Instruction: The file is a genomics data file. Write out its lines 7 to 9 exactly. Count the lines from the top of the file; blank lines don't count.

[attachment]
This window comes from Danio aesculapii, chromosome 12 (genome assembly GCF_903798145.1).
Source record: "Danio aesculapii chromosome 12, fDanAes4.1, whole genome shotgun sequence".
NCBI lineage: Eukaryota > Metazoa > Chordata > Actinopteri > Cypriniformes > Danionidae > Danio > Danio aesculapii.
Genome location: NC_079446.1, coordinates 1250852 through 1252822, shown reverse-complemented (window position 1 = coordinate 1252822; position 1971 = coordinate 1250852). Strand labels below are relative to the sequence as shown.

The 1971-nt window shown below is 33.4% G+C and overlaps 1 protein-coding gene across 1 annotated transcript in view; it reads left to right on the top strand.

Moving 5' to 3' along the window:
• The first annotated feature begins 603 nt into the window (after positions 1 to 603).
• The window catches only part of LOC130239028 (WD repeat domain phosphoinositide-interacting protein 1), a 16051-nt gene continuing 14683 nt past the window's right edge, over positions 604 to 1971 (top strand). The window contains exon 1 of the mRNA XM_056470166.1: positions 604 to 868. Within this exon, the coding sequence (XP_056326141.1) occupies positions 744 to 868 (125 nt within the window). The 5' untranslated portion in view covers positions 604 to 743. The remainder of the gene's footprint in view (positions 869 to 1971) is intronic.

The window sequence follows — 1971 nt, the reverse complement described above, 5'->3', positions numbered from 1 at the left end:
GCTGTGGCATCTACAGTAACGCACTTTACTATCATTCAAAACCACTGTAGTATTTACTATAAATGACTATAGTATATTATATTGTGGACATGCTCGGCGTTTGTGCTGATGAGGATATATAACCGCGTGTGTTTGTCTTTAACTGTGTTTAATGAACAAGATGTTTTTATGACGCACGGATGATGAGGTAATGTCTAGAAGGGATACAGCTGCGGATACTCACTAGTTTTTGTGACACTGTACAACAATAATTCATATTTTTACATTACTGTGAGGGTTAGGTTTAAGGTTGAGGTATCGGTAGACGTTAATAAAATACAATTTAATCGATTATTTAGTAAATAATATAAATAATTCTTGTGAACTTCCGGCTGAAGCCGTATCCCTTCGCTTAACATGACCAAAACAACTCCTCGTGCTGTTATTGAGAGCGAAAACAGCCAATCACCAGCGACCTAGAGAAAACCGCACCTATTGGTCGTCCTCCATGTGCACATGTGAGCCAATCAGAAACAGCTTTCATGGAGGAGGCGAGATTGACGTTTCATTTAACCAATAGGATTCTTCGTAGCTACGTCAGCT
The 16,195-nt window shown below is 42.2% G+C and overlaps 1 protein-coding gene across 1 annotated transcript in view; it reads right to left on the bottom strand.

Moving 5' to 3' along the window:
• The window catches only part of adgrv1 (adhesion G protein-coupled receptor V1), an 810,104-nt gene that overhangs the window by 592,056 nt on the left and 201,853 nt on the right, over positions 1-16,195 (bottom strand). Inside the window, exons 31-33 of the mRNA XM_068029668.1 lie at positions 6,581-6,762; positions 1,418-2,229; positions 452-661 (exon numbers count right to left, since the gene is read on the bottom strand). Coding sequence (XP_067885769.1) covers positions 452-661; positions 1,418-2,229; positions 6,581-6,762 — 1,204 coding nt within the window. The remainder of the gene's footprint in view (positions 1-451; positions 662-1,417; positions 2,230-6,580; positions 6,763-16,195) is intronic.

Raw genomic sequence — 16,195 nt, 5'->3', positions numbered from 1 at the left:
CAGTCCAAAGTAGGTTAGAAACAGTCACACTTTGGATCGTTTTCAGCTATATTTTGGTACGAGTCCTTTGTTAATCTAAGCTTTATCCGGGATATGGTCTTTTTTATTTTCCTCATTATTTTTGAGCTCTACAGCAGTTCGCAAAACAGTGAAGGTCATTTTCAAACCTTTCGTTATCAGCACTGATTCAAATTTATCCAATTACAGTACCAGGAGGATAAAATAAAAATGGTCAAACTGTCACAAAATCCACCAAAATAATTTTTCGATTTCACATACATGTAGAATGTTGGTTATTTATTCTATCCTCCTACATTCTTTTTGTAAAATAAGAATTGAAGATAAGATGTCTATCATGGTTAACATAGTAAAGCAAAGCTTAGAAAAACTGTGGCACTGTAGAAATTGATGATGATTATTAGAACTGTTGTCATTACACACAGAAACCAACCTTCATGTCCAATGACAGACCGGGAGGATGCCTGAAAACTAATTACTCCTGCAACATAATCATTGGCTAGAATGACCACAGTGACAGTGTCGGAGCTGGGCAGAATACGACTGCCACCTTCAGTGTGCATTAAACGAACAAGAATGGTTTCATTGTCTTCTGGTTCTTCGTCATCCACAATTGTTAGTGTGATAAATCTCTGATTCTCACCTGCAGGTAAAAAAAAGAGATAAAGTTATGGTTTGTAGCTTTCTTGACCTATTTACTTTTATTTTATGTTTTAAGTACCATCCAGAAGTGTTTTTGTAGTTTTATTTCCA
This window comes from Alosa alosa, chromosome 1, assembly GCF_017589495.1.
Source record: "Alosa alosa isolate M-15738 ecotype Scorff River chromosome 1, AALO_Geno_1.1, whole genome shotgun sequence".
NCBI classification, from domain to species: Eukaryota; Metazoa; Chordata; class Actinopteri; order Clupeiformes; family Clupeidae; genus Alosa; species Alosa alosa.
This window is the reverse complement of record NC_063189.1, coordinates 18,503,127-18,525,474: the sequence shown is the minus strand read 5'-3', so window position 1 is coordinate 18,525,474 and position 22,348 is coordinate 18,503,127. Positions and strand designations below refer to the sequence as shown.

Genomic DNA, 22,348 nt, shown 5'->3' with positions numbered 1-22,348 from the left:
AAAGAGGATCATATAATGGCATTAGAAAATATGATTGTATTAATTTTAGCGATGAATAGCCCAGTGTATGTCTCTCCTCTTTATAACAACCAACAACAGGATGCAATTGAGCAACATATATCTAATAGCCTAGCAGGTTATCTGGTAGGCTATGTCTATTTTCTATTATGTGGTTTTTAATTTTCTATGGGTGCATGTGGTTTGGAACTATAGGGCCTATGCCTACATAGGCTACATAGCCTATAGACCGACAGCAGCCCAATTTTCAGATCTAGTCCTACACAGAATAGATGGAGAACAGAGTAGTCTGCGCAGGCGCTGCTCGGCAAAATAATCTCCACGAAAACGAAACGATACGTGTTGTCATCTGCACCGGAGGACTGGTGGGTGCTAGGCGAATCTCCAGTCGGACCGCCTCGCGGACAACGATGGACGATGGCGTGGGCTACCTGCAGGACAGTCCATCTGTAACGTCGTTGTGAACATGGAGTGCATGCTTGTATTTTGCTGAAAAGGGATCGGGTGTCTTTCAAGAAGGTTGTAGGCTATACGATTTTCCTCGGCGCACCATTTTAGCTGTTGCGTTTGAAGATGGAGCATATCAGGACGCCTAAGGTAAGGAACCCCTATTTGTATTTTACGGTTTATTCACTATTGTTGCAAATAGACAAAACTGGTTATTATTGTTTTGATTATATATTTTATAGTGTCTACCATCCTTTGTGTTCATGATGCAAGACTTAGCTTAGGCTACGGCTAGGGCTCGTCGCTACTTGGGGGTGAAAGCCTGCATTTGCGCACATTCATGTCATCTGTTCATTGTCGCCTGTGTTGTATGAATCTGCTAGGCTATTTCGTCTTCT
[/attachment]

• The first annotated feature begins 603 nt into the window (after positions 1 to 603).
• The window catches only part of LOC130239028 (WD repeat domain phosphoinositide-interacting protein 1), a 16051-nt gene continuing 14683 nt past the window's right edge, over positions 604 to 1971 (top strand). The window contains exon 1 of the mRNA XM_056470166.1: positions 604 to 868. Within this exon, the coding sequence (XP_056326141.1) occupies positions 744 to 868 (125 nt within the window). The 5' untranslated portion in view covers positions 604 to 743. The remainder of the gene's footprint in view (positions 869 to 1971) is intronic.

The window sequence follows — 1971 nt, the reverse complement described above, 5'->3', positions numbered from 1 at the left end: